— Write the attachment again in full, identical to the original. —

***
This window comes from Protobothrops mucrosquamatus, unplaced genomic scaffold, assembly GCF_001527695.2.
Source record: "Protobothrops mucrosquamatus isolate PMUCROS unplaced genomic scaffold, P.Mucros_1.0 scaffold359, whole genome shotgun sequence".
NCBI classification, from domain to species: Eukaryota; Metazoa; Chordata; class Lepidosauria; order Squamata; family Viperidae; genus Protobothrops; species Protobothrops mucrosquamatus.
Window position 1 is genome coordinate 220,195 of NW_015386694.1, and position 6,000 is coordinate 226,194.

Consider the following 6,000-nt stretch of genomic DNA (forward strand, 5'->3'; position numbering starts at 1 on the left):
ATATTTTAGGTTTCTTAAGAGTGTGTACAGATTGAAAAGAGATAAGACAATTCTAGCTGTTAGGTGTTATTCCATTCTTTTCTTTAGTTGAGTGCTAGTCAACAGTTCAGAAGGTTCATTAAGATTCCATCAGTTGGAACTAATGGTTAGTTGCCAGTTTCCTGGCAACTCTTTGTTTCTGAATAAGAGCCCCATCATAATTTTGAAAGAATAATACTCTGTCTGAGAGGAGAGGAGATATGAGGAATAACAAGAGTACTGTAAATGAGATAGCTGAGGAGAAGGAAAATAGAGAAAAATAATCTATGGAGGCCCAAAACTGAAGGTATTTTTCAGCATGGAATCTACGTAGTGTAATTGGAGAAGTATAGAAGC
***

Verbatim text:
This window comes from Protobothrops mucrosquamatus, unplaced genomic scaffold, assembly GCF_001527695.2.
Source record: "Protobothrops mucrosquamatus isolate PMUCROS unplaced genomic scaffold, P.Mucros_1.0 scaffold359, whole genome shotgun sequence".
NCBI classification, from domain to species: Eukaryota; Metazoa; Chordata; class Lepidosauria; order Squamata; family Viperidae; genus Protobothrops; species Protobothrops mucrosquamatus.
Window position 1 is genome coordinate 220,195 of NW_015386694.1, and position 6,000 is coordinate 226,194.

Consider the following 6,000-nt stretch of genomic DNA (forward strand, 5'->3'; position numbering starts at 1 on the left):
ATATTTTAGGTTTCTTAAGAGTGTGTACAGATTGAAAAGAGATAAGACAATTCTAGCTGTTAGGTGTTATTCCATTCTTTTCTTTAGTTGAGTGCTAGTCAACAGTTCAGAAGGTTCATTAAGATTCCATCAGTTGGAACTAATGGTTAGTTGCCAGTTTCCTGGCAACTCTTTGTTTCTGAATAAGAGCCCCATCATAATTTTGAAAGAATAATACTCTGTCTGAGAGGAGAGGAGATATGAGGAATAACAAGAGTACTGTAAATGAGATAGCTGAGGAGAAGGAAAATAGAGAAAAATAATCTATGGAGGCCCAAAACTGAAGGTATTTTTCAGCATGGAATCTACGTAGTGTAATTGGAGAAGTATAGAAGC